CCL BrightSpark Micro PC review
A fast, fully featured compact system let down only by its lack of dedicated graphics
Review Date: 2 Oct 2012
Reviewed By: Ross Twinning
Price when reviewed: £495 (£594 inc VAT)
Features & Design
Value for Money
At only 225mm deep and 75mm wide, the CCL BrightSpark Micro PC will fit the smallest of spaces. It packs a mighty punch, however, thanks to Intel’s 3.3GHz Core i5-3550 quad-core processor. It lacks a dedicated graphics processor, but the integrated Intel HD 2500 GPU can handle mainstream 3D applications. The 8GB of DDR3 RAM rounds out a convincing core specification.
The good news doesn’t stop there: it also combines a 120GB SSD and a 1TB traditional drive, balancing speed for Windows and key applications and capacity for your data. Connectivity is also good, with four USB 2 ports at the front, and two USB 3 and two USB 2 ports at the rear. The rear panel also houses VGA, HDMI and DVI outputs, a Gigabit Ethernet port and audio outputs.
It’s a well-built system, up to the wear and tear of school life. Our biggest concern is the slim DVD/RW drive, which might prove flimsy in the hands of careless students. It’s also a little noisier than other systems on test.
The compact form factor is great if space is limited, but means upgradability is limited. There is a spare PCI Express slot, but the casing doesn’t provide space to add a graphics card, and you can’t add more memory without swapping out the existing RAM. What’s more, as the motherboard doesn’t include Intel’s latest Express 7 chipset, PCI Express 3 and 6Gbits/sec SATA III support are absent.
CCL supplied our test machine with Windows 7 Home Premium 64-bit, but there are upgrade options if your school prefers Windows 7 Professional. It also comes bundled with Microsoft’s excellent 600 Series wired keyboard and mouse.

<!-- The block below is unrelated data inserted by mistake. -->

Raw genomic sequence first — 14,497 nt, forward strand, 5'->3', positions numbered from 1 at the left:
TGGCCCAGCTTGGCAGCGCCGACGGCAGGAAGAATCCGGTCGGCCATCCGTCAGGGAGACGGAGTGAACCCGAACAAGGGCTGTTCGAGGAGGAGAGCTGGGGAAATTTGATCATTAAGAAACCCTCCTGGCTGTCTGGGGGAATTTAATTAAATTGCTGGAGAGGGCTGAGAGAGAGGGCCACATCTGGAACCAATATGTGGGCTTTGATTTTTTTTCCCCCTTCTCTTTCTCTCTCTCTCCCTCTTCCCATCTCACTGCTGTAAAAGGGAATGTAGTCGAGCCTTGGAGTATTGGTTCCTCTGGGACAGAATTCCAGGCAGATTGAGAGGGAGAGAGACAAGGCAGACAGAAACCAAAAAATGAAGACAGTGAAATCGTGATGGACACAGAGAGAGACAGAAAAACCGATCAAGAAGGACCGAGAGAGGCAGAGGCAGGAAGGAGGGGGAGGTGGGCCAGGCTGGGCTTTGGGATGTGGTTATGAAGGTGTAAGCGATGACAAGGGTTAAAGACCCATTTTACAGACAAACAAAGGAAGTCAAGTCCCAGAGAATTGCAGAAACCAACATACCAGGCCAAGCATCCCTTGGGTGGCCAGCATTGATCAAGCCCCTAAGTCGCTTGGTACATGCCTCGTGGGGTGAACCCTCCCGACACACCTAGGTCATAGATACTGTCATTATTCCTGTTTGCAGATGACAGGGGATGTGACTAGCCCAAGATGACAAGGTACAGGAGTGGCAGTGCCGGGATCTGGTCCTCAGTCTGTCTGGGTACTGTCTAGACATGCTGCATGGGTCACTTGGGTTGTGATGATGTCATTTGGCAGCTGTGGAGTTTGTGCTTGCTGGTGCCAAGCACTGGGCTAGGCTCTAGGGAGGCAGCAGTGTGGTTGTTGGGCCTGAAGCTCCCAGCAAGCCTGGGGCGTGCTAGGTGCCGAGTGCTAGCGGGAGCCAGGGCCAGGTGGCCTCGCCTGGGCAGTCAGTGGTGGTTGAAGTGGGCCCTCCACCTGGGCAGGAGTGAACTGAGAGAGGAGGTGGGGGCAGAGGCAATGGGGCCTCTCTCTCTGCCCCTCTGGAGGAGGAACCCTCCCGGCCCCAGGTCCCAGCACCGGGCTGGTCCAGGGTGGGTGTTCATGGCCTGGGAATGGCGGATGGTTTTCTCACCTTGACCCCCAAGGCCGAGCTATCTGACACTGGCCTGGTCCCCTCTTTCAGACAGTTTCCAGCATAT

This is a fast PC, with a benchmark score of 0.97. The only thing that lets it down is 3D performance, and if that’s a key requirement then a larger system with a dedicated card would suit your needs better. The BrightSpark’s final trump card is the price and warranty. At only £495 excluding VAT and with a three-year on-site warranty, it’s an excellent deal.
Author: Ross Twinning
- Heartbleed: the race to reissue security certificates
- Computing in schools "not only about code"
- School coding: why one teacher training programme failed
- Q&A: the importance of coding, from a non-coder
- Mark Shuttleworth interview: Taking Ubuntu beyond desktops
- Surveillance panic could lead to restrictive data laws
- Multipath routers: the easy way to faster broadband?
- DIY broadband: how one remote not-spot went wireless
- Blocky Britain: how the country was mapped in Minecraft
- Poachers caught red-handed by the Raspberry Pi
- Hello Cortana, it's nice to meet you
- Windows 8.1 Update: an abject surrender
- The insane economics of Sky Now TV
- No such thing as a free app... so pay up if you want quality
- Time to outlaw crapware-laden installers
- Windows Phone 8.1 video: hands-on
- Office for iPad: key information
- Why every PC buyer owes Richard Durkin a debt of gratitude
- HTC One M8 vs Samsung Galaxy S5: 2014's big-hitters compared
- Windows XP end of life: key information